Promise to Progress
The National Institutes of Health's All of Us Research Program is a historic effort to collect and study data from a million or more people living in the United States. The goal of All of Us is to speed up health research discoveries, enabling new kinds of individualized health care.

To make this possible, the program is building one of the world's largest and most diverse databases for health research. The program seeks for its participant cohort to reflect the diversity of the U.S. population.
Our history

In 2015, the National Institutes of Health (NIH) formed a precision medicine working group with the goal of advancing precision medicine for all. Three years later, the NIH officially opened participant enrollment in the All of Us Research Program. More than 774,000 participants have enrolled in the program as of March 2024.

Because of participants’ generous contributions of data, All of Us was able to launch the Researcher Workbench in 2020. Through this platform, thousands of researchers are conducting health research with the All of Us dataset. 

The promise of precision medicine continues to drive this program forward. In 2022, All of Us began returning personalized health-related DNA results to participants, so that they can learn about their own health. 

The program continues to grow. Last year, more than 157,000 participants enrolled in All of Us and nearly 4,000 researchers registered to use the Researcher Workbench.
Electronic Health Records
Participants who have completed initial steps of the program
How the promise of precision medicine inspires participants and researchers

The research featured at the All of Us Researchers Convention is made possible by our participants and researchers. Watch the videos below to hear their stories. 

Karl Cooper and Dr. Stephen Sodeke reflect on transparency and inclusion in health research.
  • video
    Karl Cooper is the Director of Public Health Programs at the American Association on Health and Disability, an All of Us partner. Cooper talks about why he joined All of Us and the importance of inclusivity in medical research.
  • video
    Tuskegee University Professor of Bioethics and All of Us Resource Access Board Co-Chair Stephen O. Sodeke, PhD, discusses the importance of transparency in research and how to build trust with communities that have been historically underrepresented in biomedical research.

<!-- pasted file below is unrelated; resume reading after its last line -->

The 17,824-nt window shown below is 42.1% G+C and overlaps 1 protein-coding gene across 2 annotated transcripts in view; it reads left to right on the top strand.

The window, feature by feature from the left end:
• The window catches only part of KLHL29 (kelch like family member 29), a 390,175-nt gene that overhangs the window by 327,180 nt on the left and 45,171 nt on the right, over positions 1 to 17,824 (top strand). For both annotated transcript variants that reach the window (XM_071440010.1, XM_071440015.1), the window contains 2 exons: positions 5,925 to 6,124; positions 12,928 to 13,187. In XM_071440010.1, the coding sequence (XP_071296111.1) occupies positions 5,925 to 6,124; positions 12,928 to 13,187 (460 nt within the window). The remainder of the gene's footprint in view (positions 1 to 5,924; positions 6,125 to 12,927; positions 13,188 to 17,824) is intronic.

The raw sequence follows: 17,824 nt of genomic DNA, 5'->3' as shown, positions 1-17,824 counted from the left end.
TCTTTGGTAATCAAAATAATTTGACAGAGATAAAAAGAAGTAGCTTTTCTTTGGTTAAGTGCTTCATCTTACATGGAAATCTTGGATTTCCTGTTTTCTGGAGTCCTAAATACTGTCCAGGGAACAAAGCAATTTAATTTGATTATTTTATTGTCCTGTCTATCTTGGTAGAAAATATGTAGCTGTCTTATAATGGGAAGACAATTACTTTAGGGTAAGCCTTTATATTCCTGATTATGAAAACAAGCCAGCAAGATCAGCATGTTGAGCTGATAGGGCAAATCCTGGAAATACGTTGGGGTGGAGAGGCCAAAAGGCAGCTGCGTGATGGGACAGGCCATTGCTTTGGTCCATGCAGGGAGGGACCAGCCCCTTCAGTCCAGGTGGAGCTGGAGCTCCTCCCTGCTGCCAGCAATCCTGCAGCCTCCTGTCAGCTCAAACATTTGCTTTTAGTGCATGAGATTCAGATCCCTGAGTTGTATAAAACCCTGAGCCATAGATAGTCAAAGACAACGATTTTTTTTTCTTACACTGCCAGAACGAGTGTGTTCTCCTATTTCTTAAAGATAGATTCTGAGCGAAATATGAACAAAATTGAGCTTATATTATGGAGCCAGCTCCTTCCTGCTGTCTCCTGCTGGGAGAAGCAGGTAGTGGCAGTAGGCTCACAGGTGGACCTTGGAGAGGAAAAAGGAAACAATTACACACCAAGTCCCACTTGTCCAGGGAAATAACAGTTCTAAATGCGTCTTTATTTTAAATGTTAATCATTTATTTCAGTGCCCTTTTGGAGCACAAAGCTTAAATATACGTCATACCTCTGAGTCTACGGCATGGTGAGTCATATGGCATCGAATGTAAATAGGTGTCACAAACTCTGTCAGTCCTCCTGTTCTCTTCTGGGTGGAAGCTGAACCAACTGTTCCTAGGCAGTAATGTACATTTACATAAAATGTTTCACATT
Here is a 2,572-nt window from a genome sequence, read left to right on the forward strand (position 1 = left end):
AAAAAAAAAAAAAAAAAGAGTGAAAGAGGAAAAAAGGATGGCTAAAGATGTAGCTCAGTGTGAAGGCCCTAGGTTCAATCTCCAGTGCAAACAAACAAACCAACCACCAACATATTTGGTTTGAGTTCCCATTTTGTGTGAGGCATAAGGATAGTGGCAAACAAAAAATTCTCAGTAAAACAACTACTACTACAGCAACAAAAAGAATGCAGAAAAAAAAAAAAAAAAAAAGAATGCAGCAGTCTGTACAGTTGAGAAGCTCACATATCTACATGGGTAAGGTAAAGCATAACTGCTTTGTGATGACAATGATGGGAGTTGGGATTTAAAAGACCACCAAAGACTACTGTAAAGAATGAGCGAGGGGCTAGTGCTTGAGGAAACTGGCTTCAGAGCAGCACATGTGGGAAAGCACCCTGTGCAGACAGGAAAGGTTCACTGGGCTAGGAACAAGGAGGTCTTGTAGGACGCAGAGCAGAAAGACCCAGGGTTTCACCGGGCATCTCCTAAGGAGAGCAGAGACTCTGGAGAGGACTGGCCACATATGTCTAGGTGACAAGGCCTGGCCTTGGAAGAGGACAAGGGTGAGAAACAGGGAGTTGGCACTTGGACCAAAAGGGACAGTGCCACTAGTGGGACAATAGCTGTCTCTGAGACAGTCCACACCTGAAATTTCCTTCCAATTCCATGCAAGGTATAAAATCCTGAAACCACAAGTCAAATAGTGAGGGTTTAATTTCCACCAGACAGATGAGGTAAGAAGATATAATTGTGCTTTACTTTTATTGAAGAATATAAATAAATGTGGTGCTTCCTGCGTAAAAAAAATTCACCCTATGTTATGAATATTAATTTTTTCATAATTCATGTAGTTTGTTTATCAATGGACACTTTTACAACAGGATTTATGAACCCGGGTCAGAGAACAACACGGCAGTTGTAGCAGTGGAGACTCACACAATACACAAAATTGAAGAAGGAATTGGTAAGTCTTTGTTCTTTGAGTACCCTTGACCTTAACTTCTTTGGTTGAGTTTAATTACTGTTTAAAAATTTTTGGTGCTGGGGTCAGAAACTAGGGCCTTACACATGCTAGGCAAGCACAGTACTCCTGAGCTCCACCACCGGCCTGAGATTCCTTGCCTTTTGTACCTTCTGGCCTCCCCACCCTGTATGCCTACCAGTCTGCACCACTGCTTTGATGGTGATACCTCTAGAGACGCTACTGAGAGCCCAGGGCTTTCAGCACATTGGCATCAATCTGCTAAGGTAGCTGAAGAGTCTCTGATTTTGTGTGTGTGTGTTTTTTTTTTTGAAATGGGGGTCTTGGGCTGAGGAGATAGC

• Venus Gines and Ky'Era Actkins share how All of Us can power women's health research.
  • video
    Venus Gines reflects on how losing her sister to cervical cancer led her to become an All of Us participant and shares why joining the program was important to her.
  • video
    Ky'Era Actkins, PhD, NIH postdoctoral research fellow, shares what sparked her research on women’s health and her interest in health disparities research.
  • How the Researcher Workbench is advancing precision medicine research
    The All of Us Researcher Workbench is a secure, cloud-based platform that houses All of Us data. The program offers tiered access to the data. Researchers’ institutions must first have agreements in place with All of Us before they can register to use the Researcher Workbench.

    These are some of the ways that researchers are using the All of Us Researcher Workbench to advance health research.
    Counting the Steps to Lower Diabetes Risk with All of Us
    Being active can help prevent many diseases, including type 2 diabetes. Looking at Fitbit data from All of Us participants, researchers found that taking at least 10,700 steps a day was linked to a lower risk of type 2 diabetes. The results suggest a lifestyle practice that people can take to help prevent diabetes.
    All of Us Data Highlights Risky Drinking Among Cancer Survivors
    A new study of All of Us survey data found that most participants who are cancer survivors drink alcohol regularly, even during treatment. Many drink heavily, often, or both. The results indicate a need to find ways to help cancer survivors drink less alcohol.
    All of Us Data Shows the Power of Social Support to Prevent Depression
    We know social support is good for mental health, especially during hard times. In a new study, researchers looked at specific types of social support during COVID-19. Thanks to All of Us, the researchers learned which types protected against depression the most and which groups benefited the most from social support.
    Learning more about LGBTQIA+ Health Thanks to All of Us
    Researchers studying All of Us data found that anxiety, depression, HIV diagnosis, and tobacco use disorder were more common in LGBTQIA+ participants than in non-LGBTQIA+ participants. Rates of other conditions varied among LGBTQIA+ groups. This study shows that All of Us data can help us learn more about LGBTQIA+ health and health inequities.
    Visit the convention agenda to explore even more research powered by All of Us data.
    Promise to Progress2